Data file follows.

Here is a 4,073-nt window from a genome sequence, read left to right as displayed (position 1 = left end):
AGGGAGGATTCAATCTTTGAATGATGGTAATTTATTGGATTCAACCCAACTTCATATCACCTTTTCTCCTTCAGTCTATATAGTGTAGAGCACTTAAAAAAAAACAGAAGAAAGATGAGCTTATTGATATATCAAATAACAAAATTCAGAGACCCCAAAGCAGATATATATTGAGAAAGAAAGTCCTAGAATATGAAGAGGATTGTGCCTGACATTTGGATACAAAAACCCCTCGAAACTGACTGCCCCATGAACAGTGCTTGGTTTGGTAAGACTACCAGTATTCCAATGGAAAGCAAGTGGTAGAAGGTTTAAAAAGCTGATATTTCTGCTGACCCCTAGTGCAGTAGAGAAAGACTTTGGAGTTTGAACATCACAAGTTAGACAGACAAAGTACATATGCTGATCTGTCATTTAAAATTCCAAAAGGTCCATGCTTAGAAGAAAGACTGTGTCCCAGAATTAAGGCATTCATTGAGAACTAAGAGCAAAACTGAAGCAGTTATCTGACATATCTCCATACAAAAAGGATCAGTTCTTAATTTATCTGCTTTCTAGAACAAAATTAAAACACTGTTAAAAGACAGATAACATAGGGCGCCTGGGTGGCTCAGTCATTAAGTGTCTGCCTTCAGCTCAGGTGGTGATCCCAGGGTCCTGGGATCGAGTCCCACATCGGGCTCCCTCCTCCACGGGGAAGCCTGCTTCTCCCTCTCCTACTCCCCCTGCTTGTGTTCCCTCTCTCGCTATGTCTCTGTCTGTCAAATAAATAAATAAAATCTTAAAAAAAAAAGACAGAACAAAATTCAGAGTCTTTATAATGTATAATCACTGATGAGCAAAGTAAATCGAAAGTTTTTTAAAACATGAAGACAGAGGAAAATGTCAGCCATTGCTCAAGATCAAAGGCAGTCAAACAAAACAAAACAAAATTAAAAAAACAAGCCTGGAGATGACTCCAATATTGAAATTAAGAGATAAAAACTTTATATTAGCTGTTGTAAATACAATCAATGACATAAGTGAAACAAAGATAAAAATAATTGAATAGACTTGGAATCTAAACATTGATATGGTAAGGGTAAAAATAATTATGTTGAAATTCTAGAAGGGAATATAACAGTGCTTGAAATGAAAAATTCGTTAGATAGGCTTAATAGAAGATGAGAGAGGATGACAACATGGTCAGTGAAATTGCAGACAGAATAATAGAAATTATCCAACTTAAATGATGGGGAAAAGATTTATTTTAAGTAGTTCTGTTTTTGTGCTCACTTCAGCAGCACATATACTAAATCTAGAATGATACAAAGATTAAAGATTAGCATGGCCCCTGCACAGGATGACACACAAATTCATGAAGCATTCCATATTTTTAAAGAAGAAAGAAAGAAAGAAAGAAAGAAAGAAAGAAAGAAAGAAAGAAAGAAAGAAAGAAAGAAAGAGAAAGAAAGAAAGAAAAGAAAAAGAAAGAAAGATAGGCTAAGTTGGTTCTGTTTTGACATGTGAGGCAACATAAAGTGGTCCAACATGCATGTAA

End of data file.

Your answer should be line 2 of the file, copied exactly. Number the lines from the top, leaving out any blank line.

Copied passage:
AGGGAGGATTCAATCTTTGAATGATGGTAATTTATTGGATTCAACCCAACTTCATATCACCTTTTCTCCTTCAGTCTATATAGTGTAGAGCACTTAAAAAAAAACAGAAGAAAGATGAGCTTATTGATATATCAAATAACAAAATTCAGAGACCCCAAAGCAGATATATATTGAGAAAGAAAGTCCTAGAATATGAAGAGGATTGTGCCTGACATTTGGATACAAAAACCCCTCGAAACTGACTGCCCCATGAACAGTGCTTGGTTTGGTAAGACTACCAGTATTCCAATGGAAAGCAAGTGGTAGAAGGTTTAAAAAGCTGATATTTCTGCTGACCCCTAGTGCAGTAGAGAAAGACTTTGGAGTTTGAACATCACAAGTTAGACAGACAAAGTACATATGCTGATCTGTCATTTAAAATTCCAAAAGGTCCATGCTTAGAAGAAAGACTGTGTCCCAGAATTAAGGCATTCATTGAGAACTAAGAGCAAAACTGAAGCAGTTATCTGACATATCTCCATACAAAAAGGATCAGTTCTTAATTTATCTGCTTTCTAGAACAAAATTAAAACACTGTTAAAAGACAGATAACATAGGGCGCCTGGGTGGCTCAGTCATTAAGTGTCTGCCTTCAGCTCAGGTGGTGATCCCAGGGTCCTGGGATCGAGTCCCACATCGGGCTCCCTCCTCCACGGGGAAGCCTGCTTCTCCCTCTCCTACTCCCCCTGCTTGTGTTCCCTCTCTCGCTATGTCTCTGTCTGTCAAATAAATAAATAAAATCTTAAAAAAAAAAGACAGAACAAAATTCAGAGTCTTTATAATGTATAATCACTGATGAGCAAAGTAAATCGAAAGTTTTTTAAAACATGAAGACAGAGGAAAATGTCAGCCATTGCTCAAGATCAAAGGCAGTCAAACAAAACAAAACAAAATTAAAAAAACAAGCCTGGAGATGACTCCAATATTGAAATTAAGAGATAAAAACTTTATATTAGCTGTTGTAAATACAATCAATGACATAAGTGAAACAAAGATAAAAATAATTGAATAGACTTGGAATCTAAACATTGATATGGTAAGGGTAAAAATAATTATGTTGAAATTCTAGAAGGGAATATAACAGTGCTTGAAATGAAAAATTCGTTAGATAGGCTTAATAGAAGATGAGAGAGGATGACAACATGGTCAGTGAAATTGCAGACAGAATAATAGAAATTATCCAACTTAAATGATGGGGAAAAGATTTATTTTAAGTAGTTCTGTTTTTGTGCTCACTTCAGCAGCACATATACTAAATCTAGAATGATACAAAGATTAAAGATTAGCATGGCCCCTGCACAGGATGACACACAAATTCATGAAGCATTCCATATTTTTAAAGAAGAAAGAAAGAAAGAAAGAAAGAAAGAAAGAAAGAAAGAAAGAAAGAAAGAAAGAAAGAAAGAGAAAGAAAGAAAGAAAAGAAAAAGAAAGAAAGATAGGCTAAGTTGGTTCTGTTTTGACATGTGAGGCAACATAAAGTGGTCCAACATGCATGTAA